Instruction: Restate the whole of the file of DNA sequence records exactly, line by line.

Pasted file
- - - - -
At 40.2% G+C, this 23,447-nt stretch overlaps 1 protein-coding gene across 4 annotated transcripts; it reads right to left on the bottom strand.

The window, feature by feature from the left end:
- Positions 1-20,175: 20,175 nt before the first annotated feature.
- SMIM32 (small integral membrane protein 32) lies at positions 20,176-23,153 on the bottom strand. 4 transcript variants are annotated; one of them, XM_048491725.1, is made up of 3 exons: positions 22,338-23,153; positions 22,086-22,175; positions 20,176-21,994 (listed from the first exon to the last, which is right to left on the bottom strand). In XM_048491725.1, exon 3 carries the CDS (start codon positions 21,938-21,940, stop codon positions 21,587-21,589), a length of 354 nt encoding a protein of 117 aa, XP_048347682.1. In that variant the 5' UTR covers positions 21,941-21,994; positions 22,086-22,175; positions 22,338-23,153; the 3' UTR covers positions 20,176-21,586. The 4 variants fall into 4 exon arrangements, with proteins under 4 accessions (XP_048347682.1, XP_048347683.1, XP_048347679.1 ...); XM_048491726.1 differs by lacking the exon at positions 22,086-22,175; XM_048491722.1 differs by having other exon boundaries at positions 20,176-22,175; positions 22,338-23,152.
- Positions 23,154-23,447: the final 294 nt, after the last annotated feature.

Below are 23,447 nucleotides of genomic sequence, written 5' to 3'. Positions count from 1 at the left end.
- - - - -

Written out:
At 40.2% G+C, this 23,447-nt stretch overlaps 1 protein-coding gene across 4 annotated transcripts; it reads right to left on the bottom strand.

The window, feature by feature from the left end:
- Positions 1-20,175: 20,175 nt before the first annotated feature.
- SMIM32 (small integral membrane protein 32) lies at positions 20,176-23,153 on the bottom strand. 4 transcript variants are annotated; one of them, XM_048491725.1, is made up of 3 exons: positions 22,338-23,153; positions 22,086-22,175; positions 20,176-21,994 (listed from the first exon to the last, which is right to left on the bottom strand). In XM_048491725.1, exon 3 carries the CDS (start codon positions 21,938-21,940, stop codon positions 21,587-21,589), a length of 354 nt encoding a protein of 117 aa, XP_048347682.1. In that variant the 5' UTR covers positions 21,941-21,994; positions 22,086-22,175; positions 22,338-23,153; the 3' UTR covers positions 20,176-21,586. The 4 variants fall into 4 exon arrangements, with proteins under 4 accessions (XP_048347682.1, XP_048347683.1, XP_048347679.1 ...); XM_048491726.1 differs by lacking the exon at positions 22,086-22,175; XM_048491722.1 differs by having other exon boundaries at positions 20,176-22,175; positions 22,338-23,152.
- Positions 23,154-23,447: the final 294 nt, after the last annotated feature.

Below are 23,447 nucleotides of genomic sequence, written 5' to 3'. Positions count from 1 at the left end.